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HONG KONG (Reuters) - Belgium-based SWIFT said on Wednesday it has stopped providing financial services to all North Korean banks under U.N. sanctions, as international tensions rise over Pyongyang's increasingly aggressive military behavior.
The financial messaging system said it stopped providing services to the North Korean banks after Belgian authorities withdrew authorization that had enabled SWIFT to serve the banks.
The withdrawal of the authorization came in response to the "current international" situation relating to North Korea and ongoing discussions in the U.N. Security Council, said the Society for Worldwide Interbank Financial Telecommunication (SWIFT).
The U.N. Security Council on Tuesday condemned North Korea's recent ballistic missile launches and expressed concern over the country's increasingly destabilizing behavior and defiance of the 15-member body.
"As a result, SWIFT suspended access of U.N.-designated North Korean entities to the SWIFT financial messaging service," it said. SWIFT did not say exactly when the services were suspended or how many banks were affected.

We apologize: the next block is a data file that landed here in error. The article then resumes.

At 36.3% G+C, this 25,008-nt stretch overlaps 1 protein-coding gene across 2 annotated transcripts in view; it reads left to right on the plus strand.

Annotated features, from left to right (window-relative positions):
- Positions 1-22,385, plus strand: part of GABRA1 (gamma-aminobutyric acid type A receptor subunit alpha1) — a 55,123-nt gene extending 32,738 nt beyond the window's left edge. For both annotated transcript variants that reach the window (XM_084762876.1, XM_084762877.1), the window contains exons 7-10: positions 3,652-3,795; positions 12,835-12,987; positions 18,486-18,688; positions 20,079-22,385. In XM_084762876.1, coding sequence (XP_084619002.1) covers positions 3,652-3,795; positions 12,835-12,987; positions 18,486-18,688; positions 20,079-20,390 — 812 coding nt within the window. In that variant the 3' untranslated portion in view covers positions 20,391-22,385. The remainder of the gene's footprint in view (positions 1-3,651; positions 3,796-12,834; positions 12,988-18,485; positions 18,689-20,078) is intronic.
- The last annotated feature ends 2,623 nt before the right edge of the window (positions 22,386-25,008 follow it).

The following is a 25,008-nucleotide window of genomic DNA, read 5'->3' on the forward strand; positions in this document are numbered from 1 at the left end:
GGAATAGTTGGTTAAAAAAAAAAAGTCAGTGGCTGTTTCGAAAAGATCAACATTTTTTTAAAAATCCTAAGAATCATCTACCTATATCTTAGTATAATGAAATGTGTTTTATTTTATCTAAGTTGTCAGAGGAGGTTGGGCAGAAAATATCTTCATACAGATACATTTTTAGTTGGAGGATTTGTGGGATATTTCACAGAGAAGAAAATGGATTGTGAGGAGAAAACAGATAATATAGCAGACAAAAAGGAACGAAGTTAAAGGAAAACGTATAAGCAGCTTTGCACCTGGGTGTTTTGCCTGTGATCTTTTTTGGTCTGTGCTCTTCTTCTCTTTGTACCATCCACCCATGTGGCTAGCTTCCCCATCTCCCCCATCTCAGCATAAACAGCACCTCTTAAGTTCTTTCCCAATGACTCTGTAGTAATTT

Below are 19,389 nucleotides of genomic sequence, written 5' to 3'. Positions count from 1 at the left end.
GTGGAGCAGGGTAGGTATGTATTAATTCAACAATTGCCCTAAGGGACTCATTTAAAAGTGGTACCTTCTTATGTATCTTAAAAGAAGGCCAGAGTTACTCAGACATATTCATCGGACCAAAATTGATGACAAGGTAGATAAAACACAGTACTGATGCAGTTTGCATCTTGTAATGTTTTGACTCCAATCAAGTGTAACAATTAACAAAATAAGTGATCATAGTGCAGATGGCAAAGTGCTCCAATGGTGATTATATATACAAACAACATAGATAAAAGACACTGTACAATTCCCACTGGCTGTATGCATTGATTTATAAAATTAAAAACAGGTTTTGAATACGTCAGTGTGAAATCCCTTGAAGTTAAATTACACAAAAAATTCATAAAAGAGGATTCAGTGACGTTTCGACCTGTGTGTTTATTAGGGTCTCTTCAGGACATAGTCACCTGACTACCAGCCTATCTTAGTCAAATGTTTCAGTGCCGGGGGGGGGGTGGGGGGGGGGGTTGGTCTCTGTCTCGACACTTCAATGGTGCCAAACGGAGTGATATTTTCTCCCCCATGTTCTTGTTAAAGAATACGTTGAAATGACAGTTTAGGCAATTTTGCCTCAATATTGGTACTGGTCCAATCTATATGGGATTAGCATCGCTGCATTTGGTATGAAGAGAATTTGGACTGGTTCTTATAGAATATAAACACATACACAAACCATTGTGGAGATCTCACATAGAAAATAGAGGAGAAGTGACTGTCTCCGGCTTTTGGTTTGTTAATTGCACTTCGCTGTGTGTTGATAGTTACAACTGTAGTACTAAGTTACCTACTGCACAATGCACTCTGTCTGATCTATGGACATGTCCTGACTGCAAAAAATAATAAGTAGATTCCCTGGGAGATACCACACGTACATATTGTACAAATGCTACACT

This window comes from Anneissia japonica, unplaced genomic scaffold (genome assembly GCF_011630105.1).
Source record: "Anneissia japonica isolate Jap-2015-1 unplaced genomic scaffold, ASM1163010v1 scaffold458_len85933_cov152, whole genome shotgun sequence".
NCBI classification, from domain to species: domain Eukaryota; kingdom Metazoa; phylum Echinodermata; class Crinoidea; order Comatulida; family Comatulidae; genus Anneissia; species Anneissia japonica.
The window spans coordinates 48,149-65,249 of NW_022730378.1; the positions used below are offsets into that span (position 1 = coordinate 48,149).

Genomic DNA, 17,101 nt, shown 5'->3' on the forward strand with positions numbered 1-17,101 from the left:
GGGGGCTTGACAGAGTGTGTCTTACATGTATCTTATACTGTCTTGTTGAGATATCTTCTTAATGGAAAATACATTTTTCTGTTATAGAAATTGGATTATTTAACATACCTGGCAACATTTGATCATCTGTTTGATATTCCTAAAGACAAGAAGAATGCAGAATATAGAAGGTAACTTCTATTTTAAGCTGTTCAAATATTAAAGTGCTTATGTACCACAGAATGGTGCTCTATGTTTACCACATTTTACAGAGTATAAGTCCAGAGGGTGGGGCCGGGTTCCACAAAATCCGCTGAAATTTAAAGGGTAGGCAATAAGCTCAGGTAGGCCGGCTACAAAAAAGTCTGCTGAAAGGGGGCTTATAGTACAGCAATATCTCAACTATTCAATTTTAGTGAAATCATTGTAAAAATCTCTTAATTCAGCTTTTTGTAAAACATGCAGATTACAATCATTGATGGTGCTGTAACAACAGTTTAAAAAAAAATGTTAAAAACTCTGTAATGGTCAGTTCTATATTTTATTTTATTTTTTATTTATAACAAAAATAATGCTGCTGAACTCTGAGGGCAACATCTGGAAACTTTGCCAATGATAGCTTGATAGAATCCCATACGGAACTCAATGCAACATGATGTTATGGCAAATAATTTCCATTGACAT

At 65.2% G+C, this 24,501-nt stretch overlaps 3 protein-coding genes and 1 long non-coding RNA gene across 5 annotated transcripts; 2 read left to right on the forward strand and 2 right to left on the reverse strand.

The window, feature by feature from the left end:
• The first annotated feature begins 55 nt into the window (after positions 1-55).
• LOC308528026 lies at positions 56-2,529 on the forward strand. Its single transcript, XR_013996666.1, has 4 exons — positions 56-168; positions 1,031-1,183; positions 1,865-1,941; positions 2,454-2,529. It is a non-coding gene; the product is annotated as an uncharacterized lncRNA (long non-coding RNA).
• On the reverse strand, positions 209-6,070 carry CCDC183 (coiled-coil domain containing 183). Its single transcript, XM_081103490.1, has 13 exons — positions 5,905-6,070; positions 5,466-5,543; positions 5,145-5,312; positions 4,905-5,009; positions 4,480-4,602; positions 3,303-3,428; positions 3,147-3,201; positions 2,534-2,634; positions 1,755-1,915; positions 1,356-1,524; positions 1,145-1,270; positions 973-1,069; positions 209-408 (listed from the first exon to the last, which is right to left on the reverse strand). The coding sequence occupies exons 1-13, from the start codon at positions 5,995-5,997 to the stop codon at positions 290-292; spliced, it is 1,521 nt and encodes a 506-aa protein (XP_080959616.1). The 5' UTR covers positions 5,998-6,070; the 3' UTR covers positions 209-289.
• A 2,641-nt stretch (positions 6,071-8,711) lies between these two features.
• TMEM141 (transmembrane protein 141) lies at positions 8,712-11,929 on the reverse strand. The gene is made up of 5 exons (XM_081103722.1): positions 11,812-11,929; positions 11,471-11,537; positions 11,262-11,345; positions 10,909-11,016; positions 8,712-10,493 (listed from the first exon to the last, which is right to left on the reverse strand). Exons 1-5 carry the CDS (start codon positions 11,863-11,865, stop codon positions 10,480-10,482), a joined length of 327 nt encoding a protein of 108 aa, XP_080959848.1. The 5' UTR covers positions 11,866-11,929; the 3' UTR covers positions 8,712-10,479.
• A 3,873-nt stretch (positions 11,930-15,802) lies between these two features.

SWIFT's move follows a U.N. panel report last week that found evidence North Korea was relying on continued access to the international banking system to flout sanctions.
The Feb. 27 report by the U.N. Security Council's Panel of Experts said SWIFT had continued to provide financial messaging services to seven North Korean banks, three of them blacklisted.
The three blacklisted banks named by the U.N. panel as being in the SWIFT network were Bank of East Land, Korea Daesong Bank and Korea Kwangson Banking Corp. Bank of East Land was blacklisted in 2013, while the other two were blacklisted last year.
The banks could not immediately be reached for comment.
"At the time of writing, Democratic People's Republic of Korea circumvention techniques and inadequate compliance by Member States are combining to significantly negate the impact of the resolutions," the report said.
SWIFT told the U.N. panel that it received payment for services to North Korean banks with the authorization of Belgium, the U.N. report said.
Belgium told the panel that under national and European law, the receipt of fees from a blacklisted bank can be authorized provided certain European Union provisions are complied with and the authorizations related to amounts of less than 15,000 euros.
On Wednesday, however, SWIFT said Belgium had recently stopped providing these authorizations.
The payment messaging system added that it had no authority to make sanction decisions.
"Any decision to lift or impose sanctions on countries or individual entities rests solely with the competent government bodies and legislators," it said.
Some cyber security companies have attributed several attacks on financial institutions via fraudulent SWIFT messages to a group called Lazarus, which has been linked to a cyber attack on Sony's Hollywood studio in 2014.
The U.S. government publicly blamed the Sony hack on North Korea. North Korea has denied involvement.
Additional reporting by Michelle Price; Editing by Randy Fabi